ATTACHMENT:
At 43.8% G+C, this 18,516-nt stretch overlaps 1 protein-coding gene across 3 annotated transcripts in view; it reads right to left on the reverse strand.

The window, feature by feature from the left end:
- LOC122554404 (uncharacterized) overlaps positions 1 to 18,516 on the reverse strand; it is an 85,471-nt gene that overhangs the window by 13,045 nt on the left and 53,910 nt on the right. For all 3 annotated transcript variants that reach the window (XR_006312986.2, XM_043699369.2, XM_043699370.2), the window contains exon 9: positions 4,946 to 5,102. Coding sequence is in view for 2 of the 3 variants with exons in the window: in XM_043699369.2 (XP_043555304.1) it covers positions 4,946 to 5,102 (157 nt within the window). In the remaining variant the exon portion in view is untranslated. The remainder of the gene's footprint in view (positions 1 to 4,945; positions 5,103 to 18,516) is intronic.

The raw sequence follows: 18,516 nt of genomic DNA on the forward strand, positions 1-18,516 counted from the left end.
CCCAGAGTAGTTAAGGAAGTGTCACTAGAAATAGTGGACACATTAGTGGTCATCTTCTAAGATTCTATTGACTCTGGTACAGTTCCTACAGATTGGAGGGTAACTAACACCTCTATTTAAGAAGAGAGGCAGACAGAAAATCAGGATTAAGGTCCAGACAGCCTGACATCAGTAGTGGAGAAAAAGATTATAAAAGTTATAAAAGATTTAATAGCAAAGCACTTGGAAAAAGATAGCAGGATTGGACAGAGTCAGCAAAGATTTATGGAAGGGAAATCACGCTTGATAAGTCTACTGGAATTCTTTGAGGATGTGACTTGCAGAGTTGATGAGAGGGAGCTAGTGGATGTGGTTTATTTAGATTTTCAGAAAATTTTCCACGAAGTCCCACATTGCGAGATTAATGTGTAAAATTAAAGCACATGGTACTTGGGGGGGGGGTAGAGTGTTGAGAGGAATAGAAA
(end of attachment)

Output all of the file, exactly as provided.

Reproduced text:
At 43.8% G+C, this 18,516-nt stretch overlaps 1 protein-coding gene across 3 annotated transcripts in view; it reads right to left on the reverse strand.

The window, feature by feature from the left end:
- LOC122554404 (uncharacterized) overlaps positions 1 to 18,516 on the reverse strand; it is an 85,471-nt gene that overhangs the window by 13,045 nt on the left and 53,910 nt on the right. For all 3 annotated transcript variants that reach the window (XR_006312986.2, XM_043699369.2, XM_043699370.2), the window contains exon 9: positions 4,946 to 5,102. Coding sequence is in view for 2 of the 3 variants with exons in the window: in XM_043699369.2 (XP_043555304.1) it covers positions 4,946 to 5,102 (157 nt within the window). In the remaining variant the exon portion in view is untranslated. The remainder of the gene's footprint in view (positions 1 to 4,945; positions 5,103 to 18,516) is intronic.

The raw sequence follows: 18,516 nt of genomic DNA on the forward strand, positions 1-18,516 counted from the left end.
CCCAGAGTAGTTAAGGAAGTGTCACTAGAAATAGTGGACACATTAGTGGTCATCTTCTAAGATTCTATTGACTCTGGTACAGTTCCTACAGATTGGAGGGTAACTAACACCTCTATTTAAGAAGAGAGGCAGACAGAAAATCAGGATTAAGGTCCAGACAGCCTGACATCAGTAGTGGAGAAAAAGATTATAAAAGTTATAAAAGATTTAATAGCAAAGCACTTGGAAAAAGATAGCAGGATTGGACAGAGTCAGCAAAGATTTATGGAAGGGAAATCACGCTTGATAAGTCTACTGGAATTCTTTGAGGATGTGACTTGCAGAGTTGATGAGAGGGAGCTAGTGGATGTGGTTTATTTAGATTTTCAGAAAATTTTCCACGAAGTCCCACATTGCGAGATTAATGTGTAAAATTAAAGCACATGGTACTTGGGGGGGGGGTAGAGTGTTGAGAGGAATAGAAA